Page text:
Finding That Elusive Work-Life Balance

Finding That Elusive Work-Life Balance

More than ever before, Millennial play many different roles in their lives. They are workers, parents, spouses, friends, caregivers of elderly relatives and volunteers in their communities. They must also make room in their lives for taking care of their own physical and mental well-being. Not surprisingly, achieving balance among all these competing priorities can be difficult. If you’re finding it difficult to balance the different elements of your life, you’re not alone. 58% of Millennial report ‘overload’ associated with their many roles – work, home and family, friends, physical health, volunteer and community service.

These days, work-life balance can seem like an impossible feat. Technology makes workers accessible around the clock. Fears of job loss encourage longer hours. In fact, in a Harvard Business Survey, a whopping 94% of working professionals reported working more than 50 hours per week and nearly half said they worked more than 65 hours per week. It can be agreed that the compounding stress from the never-ending workday is damaging. It can hurt relationships, health and overall happiness.

There are often two main aspects associated with work-life balance. The first is lack of time and scheduling conflicts and the other is feeling overwhelmed, overloaded or stressed by the pressures of multiple roles. Work-life balance plans cannot be a one-size-fits-all model. There are many factors to consider such as the different generations at work, age, culture, family needs and socioeconomic status. There is no perfect one-size-fits-all balance you should be striving for. The best work-life balance is different for each of us because we all have different priorities and different lives.

Recently, there has been a shift in the workplace as a result of advances in technology. As Bowswell and Olson-Buchanan (2007) stated, ‘increasingly sophisticated and affordable technologies have made it more feasible for employees to keep contact with work’. Employees have many methods, such as emails, computers and cell phones, which enable them to accomplish their work beyond the physical boundaries of their office. Employees may respond to an email or a voice mail after-hours or during the weekend, typically while not officially ‘on the job’. Researchers have found that employees who consider their work roles to be an important component of their identities will be more likely to apply these communication technologies to work while in their non-work domain. It can also be suggested that this blurred boundary of work and life is a result of technological control.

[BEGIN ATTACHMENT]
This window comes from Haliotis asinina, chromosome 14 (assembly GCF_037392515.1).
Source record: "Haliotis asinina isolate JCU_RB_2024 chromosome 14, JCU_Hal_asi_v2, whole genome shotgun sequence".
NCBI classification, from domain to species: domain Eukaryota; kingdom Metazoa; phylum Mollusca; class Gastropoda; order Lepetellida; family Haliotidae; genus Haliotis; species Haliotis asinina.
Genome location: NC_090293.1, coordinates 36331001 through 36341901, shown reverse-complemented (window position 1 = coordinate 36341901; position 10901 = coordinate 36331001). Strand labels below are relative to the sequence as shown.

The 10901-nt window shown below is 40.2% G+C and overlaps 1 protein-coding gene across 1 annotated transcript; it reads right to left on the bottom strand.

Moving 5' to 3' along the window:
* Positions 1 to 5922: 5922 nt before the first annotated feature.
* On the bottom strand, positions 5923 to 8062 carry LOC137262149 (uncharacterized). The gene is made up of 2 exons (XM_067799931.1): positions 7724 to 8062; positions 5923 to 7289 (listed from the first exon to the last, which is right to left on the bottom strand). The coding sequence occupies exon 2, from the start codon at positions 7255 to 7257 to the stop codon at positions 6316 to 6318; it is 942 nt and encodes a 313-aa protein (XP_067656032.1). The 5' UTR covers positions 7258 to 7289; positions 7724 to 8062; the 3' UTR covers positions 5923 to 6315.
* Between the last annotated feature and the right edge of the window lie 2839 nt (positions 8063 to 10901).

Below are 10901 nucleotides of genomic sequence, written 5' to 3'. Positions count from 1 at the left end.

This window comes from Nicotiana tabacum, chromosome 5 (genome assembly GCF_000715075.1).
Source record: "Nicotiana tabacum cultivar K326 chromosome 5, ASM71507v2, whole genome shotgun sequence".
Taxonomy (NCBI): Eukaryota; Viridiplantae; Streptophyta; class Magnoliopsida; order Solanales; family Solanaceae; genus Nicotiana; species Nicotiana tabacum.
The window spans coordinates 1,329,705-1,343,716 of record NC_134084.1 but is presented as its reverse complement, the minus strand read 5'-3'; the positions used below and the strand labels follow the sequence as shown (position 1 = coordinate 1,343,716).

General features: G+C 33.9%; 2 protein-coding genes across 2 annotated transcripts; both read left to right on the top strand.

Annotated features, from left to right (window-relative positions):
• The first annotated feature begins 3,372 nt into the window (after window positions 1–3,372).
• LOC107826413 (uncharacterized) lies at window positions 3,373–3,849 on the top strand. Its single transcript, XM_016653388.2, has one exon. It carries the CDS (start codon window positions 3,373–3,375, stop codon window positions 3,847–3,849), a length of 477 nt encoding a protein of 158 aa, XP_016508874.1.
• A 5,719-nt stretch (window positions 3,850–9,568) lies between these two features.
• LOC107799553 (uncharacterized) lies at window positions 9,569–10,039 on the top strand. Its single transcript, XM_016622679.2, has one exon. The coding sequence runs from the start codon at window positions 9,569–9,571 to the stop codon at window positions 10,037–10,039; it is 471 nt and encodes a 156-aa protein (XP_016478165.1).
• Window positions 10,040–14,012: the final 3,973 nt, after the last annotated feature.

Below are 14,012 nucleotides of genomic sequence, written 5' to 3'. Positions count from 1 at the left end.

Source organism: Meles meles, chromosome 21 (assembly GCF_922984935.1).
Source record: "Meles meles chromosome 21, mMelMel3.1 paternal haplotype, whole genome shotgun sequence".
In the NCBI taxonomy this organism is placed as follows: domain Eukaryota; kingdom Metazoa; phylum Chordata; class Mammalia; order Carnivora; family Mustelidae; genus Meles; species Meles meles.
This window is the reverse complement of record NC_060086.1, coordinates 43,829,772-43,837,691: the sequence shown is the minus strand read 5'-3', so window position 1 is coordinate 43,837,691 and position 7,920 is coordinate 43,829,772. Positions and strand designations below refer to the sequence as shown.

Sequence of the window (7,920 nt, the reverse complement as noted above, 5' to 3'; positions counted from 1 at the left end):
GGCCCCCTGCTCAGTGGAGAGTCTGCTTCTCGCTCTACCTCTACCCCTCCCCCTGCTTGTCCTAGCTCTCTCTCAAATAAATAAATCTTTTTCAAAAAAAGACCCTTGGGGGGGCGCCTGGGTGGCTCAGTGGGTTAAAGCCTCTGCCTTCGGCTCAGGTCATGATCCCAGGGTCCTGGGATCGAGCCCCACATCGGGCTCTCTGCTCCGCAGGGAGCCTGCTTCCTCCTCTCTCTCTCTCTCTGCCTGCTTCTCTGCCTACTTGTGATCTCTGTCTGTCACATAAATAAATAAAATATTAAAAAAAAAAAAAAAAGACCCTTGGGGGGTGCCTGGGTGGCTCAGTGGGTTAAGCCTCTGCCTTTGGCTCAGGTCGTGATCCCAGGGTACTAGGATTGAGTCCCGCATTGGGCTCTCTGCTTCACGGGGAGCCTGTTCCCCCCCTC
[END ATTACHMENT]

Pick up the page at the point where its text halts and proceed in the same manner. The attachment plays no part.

Work-life balance means something different to every individual, yet you can find some tips to help you find the balance that’s right for you. People need time to think, relax and give themselves a break, otherwise productivity will decrease.

So what can workers do to stop stressing and start getting work-life balance right? Here are six things to remember in order to help you adjust your attitude and feel more in control right now!

Recognize the role of work
Work plays a significant part in life. It keeps the lights on, pays the mortgage, makes the car payment, funds retirement and permits yearly vacations.

Don’t be afraid to unplug
We live in a connected world that never sleeps. Turning off from the outside world provides time to recover from weekly stress.

Create (and stick to) a daily routine
Like maintaining a calendar, implementing a strong daily routine will help keep you on track to achieve the balance you want.

Make time for yourself
While being good at your job is important, it shouldn’t be your entire life. You were an individual before taking this position and you should prioritize those activities or hobbies that made you happy.

Take your vacation
Sometimes making time for yourself means taking a vacation and shutting work completely off.

Be present, consistent and accountable
Being present requires you to be attentive at home, at work and during free time. Where you spend your time and energy has a direct connection to how successful you are in achieving work-life balance.

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